There is something wonderful about the Feast of the Transfiguration that Roman Catholics just celebrated on August 6th. There is some debate around the date itself. Some suggest that it was in mid-late September due to the mention of “Booths” and the connection to the Jewish Feast of Sukkot. Others suggest that it was the early spring before Jesus’ death and resurrection as He used it to prepare the three apostles for the cross. No matter, because what we celebrate is not when the Transfiguration happened, but THAT it happened.
We perhaps know the story well enough. Jesus lead Peter, James, and John up the mountain, there to be transformed or better allowed to reveal His inner majesty. They struggle for understanding, seeing Moses (the law-giver) and Elijah (the Prophet). Peter offers to build booths or tents, signifying his desire to stay there. They hear a voice that could only come from God Himself, informing them that this is indeed His Son, and the exhortation to listen to Him.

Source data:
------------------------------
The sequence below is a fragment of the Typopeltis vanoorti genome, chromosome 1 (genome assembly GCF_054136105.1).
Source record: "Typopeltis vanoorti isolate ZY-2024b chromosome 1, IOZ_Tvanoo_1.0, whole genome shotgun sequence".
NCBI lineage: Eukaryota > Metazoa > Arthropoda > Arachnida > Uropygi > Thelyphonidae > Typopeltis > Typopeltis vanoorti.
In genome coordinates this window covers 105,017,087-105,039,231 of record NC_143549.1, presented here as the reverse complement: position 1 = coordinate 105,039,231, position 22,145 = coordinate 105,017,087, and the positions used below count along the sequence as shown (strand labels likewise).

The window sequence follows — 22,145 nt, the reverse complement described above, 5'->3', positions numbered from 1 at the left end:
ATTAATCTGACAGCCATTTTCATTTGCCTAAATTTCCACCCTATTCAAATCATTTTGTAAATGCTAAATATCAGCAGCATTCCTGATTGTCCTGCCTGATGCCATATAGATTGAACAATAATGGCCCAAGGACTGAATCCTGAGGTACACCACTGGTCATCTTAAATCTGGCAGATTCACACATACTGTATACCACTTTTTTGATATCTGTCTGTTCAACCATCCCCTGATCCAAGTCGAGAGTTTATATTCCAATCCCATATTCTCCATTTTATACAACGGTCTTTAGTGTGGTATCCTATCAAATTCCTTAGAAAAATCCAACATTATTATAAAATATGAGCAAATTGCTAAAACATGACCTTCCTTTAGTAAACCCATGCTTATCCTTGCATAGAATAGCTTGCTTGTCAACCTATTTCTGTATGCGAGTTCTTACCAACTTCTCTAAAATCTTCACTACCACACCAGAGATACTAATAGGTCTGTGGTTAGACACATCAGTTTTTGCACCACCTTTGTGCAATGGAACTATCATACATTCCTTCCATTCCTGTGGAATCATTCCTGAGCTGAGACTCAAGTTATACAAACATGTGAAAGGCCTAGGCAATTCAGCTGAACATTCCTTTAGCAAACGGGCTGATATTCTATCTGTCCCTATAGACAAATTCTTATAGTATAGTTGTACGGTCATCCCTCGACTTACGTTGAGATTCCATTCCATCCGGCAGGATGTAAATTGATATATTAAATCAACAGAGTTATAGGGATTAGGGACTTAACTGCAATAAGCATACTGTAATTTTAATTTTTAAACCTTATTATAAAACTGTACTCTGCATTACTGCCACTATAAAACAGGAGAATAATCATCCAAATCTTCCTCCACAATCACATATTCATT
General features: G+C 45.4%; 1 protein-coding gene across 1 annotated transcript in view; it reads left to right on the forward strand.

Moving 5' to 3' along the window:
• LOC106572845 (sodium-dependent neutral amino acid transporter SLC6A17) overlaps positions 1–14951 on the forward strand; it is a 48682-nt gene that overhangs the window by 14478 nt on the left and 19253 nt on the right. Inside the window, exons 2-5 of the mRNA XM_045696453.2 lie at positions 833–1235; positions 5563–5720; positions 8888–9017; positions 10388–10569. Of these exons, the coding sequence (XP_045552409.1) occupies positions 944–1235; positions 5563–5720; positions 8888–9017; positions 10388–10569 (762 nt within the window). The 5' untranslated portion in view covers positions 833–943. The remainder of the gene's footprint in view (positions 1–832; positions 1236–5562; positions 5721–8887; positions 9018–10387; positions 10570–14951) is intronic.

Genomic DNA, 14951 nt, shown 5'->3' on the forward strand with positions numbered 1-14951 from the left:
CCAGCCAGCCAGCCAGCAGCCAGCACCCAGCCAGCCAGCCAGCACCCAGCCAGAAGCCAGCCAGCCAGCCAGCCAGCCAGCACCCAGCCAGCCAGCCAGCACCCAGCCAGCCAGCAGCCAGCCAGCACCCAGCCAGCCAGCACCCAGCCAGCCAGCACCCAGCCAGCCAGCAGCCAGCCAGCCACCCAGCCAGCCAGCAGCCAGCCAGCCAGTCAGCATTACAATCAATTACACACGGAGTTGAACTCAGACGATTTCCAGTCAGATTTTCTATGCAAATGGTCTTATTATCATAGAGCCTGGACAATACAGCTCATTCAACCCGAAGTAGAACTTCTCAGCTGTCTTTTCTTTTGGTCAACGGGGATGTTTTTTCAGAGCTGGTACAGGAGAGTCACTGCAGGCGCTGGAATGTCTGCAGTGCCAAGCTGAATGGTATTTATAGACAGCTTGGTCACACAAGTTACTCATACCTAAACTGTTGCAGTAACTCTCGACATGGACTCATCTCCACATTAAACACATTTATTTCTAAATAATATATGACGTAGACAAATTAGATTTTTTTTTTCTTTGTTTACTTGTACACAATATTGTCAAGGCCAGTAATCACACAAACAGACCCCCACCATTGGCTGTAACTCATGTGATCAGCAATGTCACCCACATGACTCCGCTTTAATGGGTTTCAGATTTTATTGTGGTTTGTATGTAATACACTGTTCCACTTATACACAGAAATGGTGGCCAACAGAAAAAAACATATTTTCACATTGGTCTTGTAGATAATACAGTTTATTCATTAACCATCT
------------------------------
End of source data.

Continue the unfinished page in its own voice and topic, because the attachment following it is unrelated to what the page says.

One could easily underestimate the meaning of the Transfiguration. As already written, it was a means of preparing the apostles for the scandal of the Cross, as they would see Jesus as divine and know that He was to suffer. But even more, St. Peter himself sees something more profound, and writes of it in his second letter (2 Peter 1:16-19). He states that he was there when they witnessed Jesus’ majesty and heard the voice of God. He sees it as proof that the faith he lived, and the faith for which he would ultimately die, was not one of “cleverly devised myths”. He uses that experience to encourage the believers to trust in the Lord.
Think about that: St. Peter, who struggled for the words, wanting to stay in that moment, must have spent the rest of his life thinking about that moment, reflecting on it time and again. When moments were rough, perhaps he thought of it. When things were well, perhaps it inspired him to more. We, too, have been invited to encounter the Lord. Perhaps it was less majestic than the Transfiguration, but no less noble. Do we allow our encounter to inspire our actions, and are we sharing of that encounter with others, aiding in their walk with the Lord?